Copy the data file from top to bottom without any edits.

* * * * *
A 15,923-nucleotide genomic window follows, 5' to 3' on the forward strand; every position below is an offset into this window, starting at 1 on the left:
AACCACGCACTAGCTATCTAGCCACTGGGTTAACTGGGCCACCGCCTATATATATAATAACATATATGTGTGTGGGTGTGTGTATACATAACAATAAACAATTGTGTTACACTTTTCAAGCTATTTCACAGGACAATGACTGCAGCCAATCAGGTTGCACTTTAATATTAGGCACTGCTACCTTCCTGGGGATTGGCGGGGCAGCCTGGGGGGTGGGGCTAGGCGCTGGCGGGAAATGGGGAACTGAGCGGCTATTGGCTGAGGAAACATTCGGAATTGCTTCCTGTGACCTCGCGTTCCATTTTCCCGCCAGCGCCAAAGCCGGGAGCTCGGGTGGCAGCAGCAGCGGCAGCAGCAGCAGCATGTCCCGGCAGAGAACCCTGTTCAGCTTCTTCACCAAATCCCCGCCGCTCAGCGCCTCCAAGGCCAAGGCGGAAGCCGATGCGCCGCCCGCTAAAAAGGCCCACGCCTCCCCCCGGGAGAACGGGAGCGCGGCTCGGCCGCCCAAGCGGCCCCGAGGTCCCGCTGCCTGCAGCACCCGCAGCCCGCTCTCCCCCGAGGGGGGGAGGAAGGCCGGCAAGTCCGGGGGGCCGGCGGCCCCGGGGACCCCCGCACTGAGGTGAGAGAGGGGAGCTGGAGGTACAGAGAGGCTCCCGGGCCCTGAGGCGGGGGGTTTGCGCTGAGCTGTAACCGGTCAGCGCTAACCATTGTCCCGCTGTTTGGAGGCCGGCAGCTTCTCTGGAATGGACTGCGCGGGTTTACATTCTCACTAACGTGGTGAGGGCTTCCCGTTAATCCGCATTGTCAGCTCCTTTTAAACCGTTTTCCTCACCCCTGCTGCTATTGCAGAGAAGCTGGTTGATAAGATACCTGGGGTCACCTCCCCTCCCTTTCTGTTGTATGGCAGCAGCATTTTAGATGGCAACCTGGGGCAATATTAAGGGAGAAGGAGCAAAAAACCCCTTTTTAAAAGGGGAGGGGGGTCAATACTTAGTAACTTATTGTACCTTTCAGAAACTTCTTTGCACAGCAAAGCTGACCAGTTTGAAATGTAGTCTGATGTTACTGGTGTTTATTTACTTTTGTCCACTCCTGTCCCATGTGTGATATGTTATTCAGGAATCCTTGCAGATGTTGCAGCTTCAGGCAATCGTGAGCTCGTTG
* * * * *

A 15,923-nucleotide genomic window follows, 5' to 3' on the forward strand; every position below is an offset into this window, starting at 1 on the left:
AACCACGCACTAGCTATCTAGCCACTGGGTTAACTGGGCCACCGCCTATATATATAATAACATATATGTGTGTGGGTGTGTGTATACATAACAATAAACAATTGTGTTACACTTTTCAAGCTATTTCACAGGACAATGACTGCAGCCAATCAGGTTGCACTTTAATATTAGGCACTGCTACCTTCCTGGGGATTGGCGGGGCAGCCTGGGGGGTGGGGCTAGGCGCTGGCGGGAAATGGGGAACTGAGCGGCTATTGGCTGAGGAAACATTCGGAATTGCTTCCTGTGACCTCGCGTTCCATTTTCCCGCCAGCGCCAAAGCCGGGAGCTCGGGTGGCAGCAGCAGCGGCAGCAGCAGCAGCATGTCCCGGCAGAGAACCCTGTTCAGCTTCTTCACCAAATCCCCGCCGCTCAGCGCCTCCAAGGCCAAGGCGGAAGCCGATGCGCCGCCCGCTAAAAAGGCCCACGCCTCCCCCCGGGAGAACGGGAGCGCGGCTCGGCCGCCCAAGCGGCCCCGAGGTCCCGCTGCCTGCAGCACCCGCAGCCCGCTCTCCCCCGAGGGGGGGAGGAAGGCCGGCAAGTCCGGGGGGCCGGCGGCCCCGGGGACCCCCGCACTGAGGTGAGAGAGGGGAGCTGGAGGTACAGAGAGGCTCCCGGGCCCTGAGGCGGGGGGTTTGCGCTGAGCTGTAACCGGTCAGCGCTAACCATTGTCCCGCTGTTTGGAGGCCGGCAGCTTCTCTGGAATGGACTGCGCGGGTTTACATTCTCACTAACGTGGTGAGGGCTTCCCGTTAATCCGCATTGTCAGCTCCTTTTAAACCGTTTTCCTCACCCCTGCTGCTATTGCAGAGAAGCTGGTTGATAAGATACCTGGGGTCACCTCCCCTCCCTTTCTGTTGTATGGCAGCAGCATTTTAGATGGCAACCTGGGGCAATATTAAGGGAGAAGGAGCAAAAAACCCCTTTTTAAAAGGGGAGGGGGGTCAATACTTAGTAACTTATTGTACCTTTCAGAAACTTCTTTGCACAGCAAAGCTGACCAGTTTGAAATGTAGTCTGATGTTACTGGTGTTTATTTACTTTTGTCCACTCCTGTCCCATGTGTGATATGTTATTCAGGAATCCTTGCAGATGTTGCAGCTTCAGGCAATCGTGAGCTCGTTG